• Kuwait is home to more than 130,000 Sri Lankan expatriates
• Since 1971, Sri Lanka and Kuwait have maintained enduring ties. Interestingly, traces of pearl divers in Kuwait can be traced back to prehistoric times in Sri Lanka
Kandipan Bala, Sri Lanka’s ambassador to the country,reaffirmed that Kuwait boasts a vibrant community of over 130,000 Sri Lankan expatriates. Their contributions over the years have served as a dynamic force in nurturing the multifaceted relations between our two nations. This substantial presence of Sri Lankan citizens in Kuwait not only fosters a robust bond but also strengthens the enduring ties between our nations.
In his speech during the celebration of his country’s National Day, attended by the Minister of Public Works and the Minister of State for Municipal Affairs, Dr NouraAl-Mishaan, he highlighted that intra-regional trade has recorded respectable growth over the years.
Additionally, he noted a doubling in the number of incoming tourists last year and a rise in the number of their workers. He emphasized, ‘Most importantly, foreign remittances from Kuwait continue to grow.’
He stressed the enduring ties between Sri Lanka and the State of Kuwait, dating back to 1971. He also highlighted the historical connection, noting that traces of pearl divers in Kuwait can be traced back to prehistoric times in Sri Lanka.
Kuwaiti Fund supports key infrastructure projects
He continued, “The Kuwaiti Fund continues to support essential infrastructure projects, driving our social and economic development. I thank the leadership and Kuwaiti government for their ongoing support and cooperation in strengthening our relations.”
He emphasized the growing cultural collaboration facilitated by the National Council for Arts, Culture, and Letters, recognizing culture as a potent soft power tool. He underscored its pivotal role in fortifying diplomatic ties between the two nations over the years.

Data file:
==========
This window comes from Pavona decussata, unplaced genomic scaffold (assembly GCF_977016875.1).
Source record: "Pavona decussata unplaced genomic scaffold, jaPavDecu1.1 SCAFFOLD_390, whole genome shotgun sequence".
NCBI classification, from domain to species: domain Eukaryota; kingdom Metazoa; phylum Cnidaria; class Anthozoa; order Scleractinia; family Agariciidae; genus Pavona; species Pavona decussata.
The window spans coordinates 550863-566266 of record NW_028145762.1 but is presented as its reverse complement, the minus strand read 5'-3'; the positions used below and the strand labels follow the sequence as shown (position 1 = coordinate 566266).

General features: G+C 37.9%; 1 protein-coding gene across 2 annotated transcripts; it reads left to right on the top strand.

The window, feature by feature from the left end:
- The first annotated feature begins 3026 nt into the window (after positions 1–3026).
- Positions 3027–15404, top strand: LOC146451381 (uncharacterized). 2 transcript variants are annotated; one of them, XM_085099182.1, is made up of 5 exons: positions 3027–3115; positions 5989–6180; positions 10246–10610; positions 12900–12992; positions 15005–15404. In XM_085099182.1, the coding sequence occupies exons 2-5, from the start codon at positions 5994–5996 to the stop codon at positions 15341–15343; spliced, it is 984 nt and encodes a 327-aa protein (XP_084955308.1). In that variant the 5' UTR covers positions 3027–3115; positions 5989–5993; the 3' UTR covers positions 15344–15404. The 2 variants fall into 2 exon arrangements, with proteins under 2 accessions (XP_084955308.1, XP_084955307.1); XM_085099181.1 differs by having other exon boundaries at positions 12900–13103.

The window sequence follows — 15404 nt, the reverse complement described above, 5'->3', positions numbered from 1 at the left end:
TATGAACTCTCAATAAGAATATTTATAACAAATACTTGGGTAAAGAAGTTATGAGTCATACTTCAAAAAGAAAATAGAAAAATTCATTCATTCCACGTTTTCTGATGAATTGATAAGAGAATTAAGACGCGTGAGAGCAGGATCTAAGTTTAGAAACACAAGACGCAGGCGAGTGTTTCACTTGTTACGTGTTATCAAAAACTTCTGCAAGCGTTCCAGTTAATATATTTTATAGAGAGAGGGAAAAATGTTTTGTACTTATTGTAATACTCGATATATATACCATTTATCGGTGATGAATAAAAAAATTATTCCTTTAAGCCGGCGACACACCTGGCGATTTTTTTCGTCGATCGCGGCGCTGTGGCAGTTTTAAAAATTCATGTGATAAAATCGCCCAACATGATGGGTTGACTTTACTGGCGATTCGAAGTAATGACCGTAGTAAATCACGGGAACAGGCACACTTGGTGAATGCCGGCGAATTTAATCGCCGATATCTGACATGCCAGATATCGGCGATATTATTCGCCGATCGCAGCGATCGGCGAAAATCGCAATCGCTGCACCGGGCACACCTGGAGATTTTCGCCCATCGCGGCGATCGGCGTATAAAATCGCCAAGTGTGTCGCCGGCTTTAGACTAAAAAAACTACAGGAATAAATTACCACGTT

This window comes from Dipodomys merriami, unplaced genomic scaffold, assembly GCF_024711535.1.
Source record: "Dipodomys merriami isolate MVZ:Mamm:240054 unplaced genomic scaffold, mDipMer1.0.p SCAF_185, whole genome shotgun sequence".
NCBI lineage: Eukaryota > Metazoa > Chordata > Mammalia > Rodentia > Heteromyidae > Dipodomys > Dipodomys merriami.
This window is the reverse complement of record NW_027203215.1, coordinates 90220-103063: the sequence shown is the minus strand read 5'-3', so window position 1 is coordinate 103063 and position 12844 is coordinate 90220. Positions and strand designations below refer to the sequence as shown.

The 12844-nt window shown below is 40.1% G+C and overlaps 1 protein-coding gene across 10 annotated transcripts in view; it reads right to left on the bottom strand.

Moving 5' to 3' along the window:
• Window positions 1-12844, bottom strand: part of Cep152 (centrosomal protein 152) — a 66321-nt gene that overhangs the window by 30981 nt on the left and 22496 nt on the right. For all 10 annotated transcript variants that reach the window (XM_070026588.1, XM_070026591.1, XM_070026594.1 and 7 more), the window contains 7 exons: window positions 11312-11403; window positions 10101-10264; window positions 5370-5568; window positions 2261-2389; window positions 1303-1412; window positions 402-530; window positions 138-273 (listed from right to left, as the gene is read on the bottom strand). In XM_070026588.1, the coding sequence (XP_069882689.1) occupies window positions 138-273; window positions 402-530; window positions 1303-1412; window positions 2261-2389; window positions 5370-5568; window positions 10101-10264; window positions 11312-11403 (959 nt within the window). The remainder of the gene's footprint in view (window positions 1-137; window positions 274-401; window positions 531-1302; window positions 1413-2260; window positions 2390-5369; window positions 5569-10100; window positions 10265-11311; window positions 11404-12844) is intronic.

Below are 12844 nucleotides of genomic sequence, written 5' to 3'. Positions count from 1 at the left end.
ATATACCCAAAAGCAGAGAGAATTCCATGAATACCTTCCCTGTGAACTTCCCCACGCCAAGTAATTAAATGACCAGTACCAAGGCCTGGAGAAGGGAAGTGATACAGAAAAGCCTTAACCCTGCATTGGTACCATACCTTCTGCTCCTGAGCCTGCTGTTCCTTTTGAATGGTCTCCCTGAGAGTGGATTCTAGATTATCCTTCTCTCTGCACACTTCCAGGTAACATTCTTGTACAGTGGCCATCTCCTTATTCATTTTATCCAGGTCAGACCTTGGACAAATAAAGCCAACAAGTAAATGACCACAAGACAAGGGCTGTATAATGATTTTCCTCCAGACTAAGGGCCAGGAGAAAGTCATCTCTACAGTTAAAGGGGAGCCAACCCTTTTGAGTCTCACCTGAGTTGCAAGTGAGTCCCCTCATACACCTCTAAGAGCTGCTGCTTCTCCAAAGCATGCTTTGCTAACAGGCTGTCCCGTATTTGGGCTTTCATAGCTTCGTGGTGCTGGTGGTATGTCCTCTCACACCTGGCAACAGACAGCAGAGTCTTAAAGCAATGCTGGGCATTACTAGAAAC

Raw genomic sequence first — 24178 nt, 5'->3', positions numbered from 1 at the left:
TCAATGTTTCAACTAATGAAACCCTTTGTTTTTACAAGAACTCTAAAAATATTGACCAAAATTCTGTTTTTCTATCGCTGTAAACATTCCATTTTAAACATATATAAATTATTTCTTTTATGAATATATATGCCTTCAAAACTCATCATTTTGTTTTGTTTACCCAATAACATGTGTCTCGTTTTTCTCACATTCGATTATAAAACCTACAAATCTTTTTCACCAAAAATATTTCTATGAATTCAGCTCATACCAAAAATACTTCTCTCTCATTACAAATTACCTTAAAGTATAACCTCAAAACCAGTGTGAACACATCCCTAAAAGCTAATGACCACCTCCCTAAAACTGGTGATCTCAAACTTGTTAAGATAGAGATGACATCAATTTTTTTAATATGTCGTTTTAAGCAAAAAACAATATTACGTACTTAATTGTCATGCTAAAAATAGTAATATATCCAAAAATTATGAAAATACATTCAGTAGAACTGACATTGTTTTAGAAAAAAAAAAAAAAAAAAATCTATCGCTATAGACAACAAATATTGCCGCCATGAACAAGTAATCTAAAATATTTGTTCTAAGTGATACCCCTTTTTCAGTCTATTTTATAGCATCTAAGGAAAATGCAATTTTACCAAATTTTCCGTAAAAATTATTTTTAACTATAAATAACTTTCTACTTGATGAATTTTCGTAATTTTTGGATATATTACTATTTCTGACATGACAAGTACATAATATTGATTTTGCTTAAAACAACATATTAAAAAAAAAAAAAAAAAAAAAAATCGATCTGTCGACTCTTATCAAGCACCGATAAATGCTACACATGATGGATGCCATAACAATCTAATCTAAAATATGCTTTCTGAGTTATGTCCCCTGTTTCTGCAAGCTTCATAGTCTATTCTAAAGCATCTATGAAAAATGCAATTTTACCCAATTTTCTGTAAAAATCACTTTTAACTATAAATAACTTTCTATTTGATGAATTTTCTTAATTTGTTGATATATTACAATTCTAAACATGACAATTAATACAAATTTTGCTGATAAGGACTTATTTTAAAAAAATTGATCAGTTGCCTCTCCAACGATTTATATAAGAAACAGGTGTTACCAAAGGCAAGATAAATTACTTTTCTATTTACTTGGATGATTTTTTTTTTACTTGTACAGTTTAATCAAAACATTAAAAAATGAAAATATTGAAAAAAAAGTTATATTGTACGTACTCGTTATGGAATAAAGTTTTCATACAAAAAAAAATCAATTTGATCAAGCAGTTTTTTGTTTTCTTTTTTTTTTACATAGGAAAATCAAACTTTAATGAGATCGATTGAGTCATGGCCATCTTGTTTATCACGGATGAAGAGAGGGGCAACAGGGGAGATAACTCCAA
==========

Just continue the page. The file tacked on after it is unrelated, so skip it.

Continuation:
He extended his gratitude to His Highness the Emir Sheikh Mishal Al-Ahmad, His Highness the Prime Minister Sheikh Dr Muhammad Al-Sabah, Minister of Foreign Affairs Abdullah Al-Yahya, Minister of Interior Sheikh Fahad Yousef Al-Sabah, and ambassador SamihJohar Hayat, Assistant Secretary of State for Asian Affairs, for their support, assistance, and cooperation in strengthening our bilateral relations.
Speaking on the occasion, he expressed profound appreciation and gratitude to the ancestors who made significant sacrifices in Sri Lanka’s struggle for independence. He elaborated that the post-independence era of nation-building is fraught with conflicts and challenges, mirroring the experiences of numerous nations across Asia, Africa, and other parts of the world.
Sri Lanka’s strong commitment to international cooperation
He emphasized Sri Lanka’s unwavering commitment to international cooperation, actively engaging in bilateral and multilateral endeavors to tackle pressing global issues including climate change, economic development, and peace and security. He underscored the nation’s dedication to shared responsibilities, highlighting its recent assumption of leadership within the Indian Ocean Rim Association as a testament to this commitment.
“We have succeeded in diversifying the spread of migrant workers from traditional sectors to many sectors, including professional and skilled employment in Kuwait,” the ambassador added.
Continuing his address, he elaborated, “I wish to shed light on Sri Lanka’s journey towards recovery from the severe economic crisis we encountered in early 2022, a crisis that posed a grave threat to our nation’s stability. We initiated crucial negotiations with the International Monetary Fund (IMF), the World Bank, and other multilateral development banks, embarking on a comprehensive restructuring process aimed at achieving debt sustainability.”
He highlighted that their independent and multi-aligned foreign policy played a vital role in surmounting these formidable challenges and garnering support from the broader international community. “Ladies and gentlemen, 18 months later, the progress we have achieved is truly remarkable.”
Sri Lanka’s inflation rate
In September 2022, Sri Lanka’s inflation rate, which stood at 70%, fell to less than 5%. The rupee stabilized and even appreciated by about 15% against the US dollar, while foreign remittances witnessed an annual growth of 60% in 2023.
He continued by stating that tourism witnessed an annualgrowth of 106% in 2023, and usable foreign exchange reserves, which amounted to $20 million in April 2022, rose to $4.5 billion in January 2024.